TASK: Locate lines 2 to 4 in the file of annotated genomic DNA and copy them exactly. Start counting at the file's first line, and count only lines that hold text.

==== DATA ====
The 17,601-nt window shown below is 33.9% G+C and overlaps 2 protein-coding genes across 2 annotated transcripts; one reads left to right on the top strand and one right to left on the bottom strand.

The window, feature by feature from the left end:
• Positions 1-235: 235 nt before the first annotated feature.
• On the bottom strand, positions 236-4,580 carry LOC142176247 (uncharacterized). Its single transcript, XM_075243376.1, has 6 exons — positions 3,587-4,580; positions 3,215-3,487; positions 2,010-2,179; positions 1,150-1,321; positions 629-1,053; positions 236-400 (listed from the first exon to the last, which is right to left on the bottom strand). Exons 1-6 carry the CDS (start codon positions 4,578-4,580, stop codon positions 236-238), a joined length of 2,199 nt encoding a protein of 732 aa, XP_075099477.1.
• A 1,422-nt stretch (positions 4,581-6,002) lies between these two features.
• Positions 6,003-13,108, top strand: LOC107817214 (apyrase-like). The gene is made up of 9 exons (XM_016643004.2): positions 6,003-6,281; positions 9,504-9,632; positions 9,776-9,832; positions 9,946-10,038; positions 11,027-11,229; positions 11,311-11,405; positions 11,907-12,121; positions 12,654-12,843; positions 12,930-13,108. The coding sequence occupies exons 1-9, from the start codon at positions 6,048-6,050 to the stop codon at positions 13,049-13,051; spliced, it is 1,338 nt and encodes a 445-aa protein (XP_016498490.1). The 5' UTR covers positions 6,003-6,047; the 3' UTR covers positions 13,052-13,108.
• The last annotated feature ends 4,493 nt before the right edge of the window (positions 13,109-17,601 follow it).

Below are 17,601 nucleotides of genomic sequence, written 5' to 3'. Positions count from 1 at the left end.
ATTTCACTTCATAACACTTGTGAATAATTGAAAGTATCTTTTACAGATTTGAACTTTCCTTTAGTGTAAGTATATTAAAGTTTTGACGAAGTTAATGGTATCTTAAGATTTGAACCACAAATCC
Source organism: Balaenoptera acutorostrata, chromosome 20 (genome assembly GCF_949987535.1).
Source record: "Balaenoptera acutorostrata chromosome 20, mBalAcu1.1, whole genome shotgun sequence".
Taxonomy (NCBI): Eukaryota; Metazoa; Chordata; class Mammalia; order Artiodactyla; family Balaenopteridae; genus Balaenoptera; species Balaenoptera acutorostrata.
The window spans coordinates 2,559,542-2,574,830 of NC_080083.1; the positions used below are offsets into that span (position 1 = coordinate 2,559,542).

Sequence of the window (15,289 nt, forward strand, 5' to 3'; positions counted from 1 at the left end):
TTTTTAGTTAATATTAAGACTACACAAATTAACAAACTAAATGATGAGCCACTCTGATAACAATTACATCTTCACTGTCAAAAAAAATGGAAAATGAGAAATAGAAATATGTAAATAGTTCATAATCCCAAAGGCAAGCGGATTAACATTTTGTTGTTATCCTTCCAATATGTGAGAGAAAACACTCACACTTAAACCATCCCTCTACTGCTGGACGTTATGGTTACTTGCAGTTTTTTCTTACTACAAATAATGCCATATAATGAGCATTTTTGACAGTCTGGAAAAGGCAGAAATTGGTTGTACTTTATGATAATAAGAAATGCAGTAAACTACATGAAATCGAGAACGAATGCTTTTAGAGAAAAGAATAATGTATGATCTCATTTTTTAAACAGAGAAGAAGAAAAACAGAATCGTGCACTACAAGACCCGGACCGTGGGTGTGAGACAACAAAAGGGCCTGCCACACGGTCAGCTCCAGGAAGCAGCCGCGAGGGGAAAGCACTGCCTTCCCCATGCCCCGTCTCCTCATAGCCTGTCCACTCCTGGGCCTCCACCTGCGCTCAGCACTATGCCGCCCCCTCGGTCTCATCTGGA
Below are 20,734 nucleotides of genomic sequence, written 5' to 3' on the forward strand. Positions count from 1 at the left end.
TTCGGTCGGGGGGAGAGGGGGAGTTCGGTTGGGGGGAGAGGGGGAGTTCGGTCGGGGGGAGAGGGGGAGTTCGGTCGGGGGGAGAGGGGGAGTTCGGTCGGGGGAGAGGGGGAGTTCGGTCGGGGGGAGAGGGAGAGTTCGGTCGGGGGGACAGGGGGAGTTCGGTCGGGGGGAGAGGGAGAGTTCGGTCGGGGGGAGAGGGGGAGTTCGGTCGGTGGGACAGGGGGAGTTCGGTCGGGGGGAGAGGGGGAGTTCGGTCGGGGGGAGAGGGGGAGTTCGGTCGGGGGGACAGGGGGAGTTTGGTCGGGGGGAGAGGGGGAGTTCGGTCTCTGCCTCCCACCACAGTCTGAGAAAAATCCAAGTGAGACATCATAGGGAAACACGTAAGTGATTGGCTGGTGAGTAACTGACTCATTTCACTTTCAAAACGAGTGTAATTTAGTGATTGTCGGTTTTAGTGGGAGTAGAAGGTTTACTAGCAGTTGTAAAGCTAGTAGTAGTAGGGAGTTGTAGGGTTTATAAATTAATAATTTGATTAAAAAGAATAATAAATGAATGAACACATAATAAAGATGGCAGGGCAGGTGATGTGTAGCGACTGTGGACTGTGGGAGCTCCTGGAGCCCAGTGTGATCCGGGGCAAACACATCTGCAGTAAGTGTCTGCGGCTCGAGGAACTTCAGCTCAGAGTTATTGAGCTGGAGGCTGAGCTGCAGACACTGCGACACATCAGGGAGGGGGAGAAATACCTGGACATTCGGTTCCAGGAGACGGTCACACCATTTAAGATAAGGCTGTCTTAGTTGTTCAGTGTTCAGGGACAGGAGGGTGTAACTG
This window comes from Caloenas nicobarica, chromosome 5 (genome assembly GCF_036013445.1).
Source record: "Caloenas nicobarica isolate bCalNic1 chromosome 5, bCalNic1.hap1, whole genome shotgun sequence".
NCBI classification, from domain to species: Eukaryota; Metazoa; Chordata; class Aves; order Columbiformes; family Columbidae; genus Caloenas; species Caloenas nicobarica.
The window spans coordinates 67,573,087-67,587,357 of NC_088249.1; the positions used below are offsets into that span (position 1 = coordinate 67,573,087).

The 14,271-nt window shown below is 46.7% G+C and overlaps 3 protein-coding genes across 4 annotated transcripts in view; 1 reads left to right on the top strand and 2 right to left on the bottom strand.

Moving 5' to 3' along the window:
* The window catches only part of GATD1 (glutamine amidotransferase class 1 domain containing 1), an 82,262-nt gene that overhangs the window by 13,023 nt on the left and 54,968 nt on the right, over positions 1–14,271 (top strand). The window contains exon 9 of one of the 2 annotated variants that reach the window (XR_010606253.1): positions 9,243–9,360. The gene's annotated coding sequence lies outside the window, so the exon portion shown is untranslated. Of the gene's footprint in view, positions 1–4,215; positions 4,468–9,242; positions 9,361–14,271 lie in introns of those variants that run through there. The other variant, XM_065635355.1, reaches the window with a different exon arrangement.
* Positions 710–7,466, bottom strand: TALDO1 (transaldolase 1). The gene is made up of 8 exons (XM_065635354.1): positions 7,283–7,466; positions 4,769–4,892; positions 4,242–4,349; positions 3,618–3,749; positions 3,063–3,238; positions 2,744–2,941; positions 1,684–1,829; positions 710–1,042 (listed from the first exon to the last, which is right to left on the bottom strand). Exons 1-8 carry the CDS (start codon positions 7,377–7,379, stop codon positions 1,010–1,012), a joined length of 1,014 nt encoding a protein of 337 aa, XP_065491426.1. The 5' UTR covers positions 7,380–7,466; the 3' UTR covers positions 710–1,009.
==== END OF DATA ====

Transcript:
The window, feature by feature from the left end:
• Positions 1-235: 235 nt before the first annotated feature.
• On the bottom strand, positions 236-4,580 carry LOC142176247 (uncharacterized). Its single transcript, XM_075243376.1, has 6 exons — positions 3,587-4,580; positions 3,215-3,487; positions 2,010-2,179; positions 1,150-1,321; positions 629-1,053; positions 236-400 (listed from the first exon to the last, which is right to left on the bottom strand). Exons 1-6 carry the CDS (start codon positions 4,578-4,580, stop codon positions 236-238), a joined length of 2,199 nt encoding a protein of 732 aa, XP_075099477.1.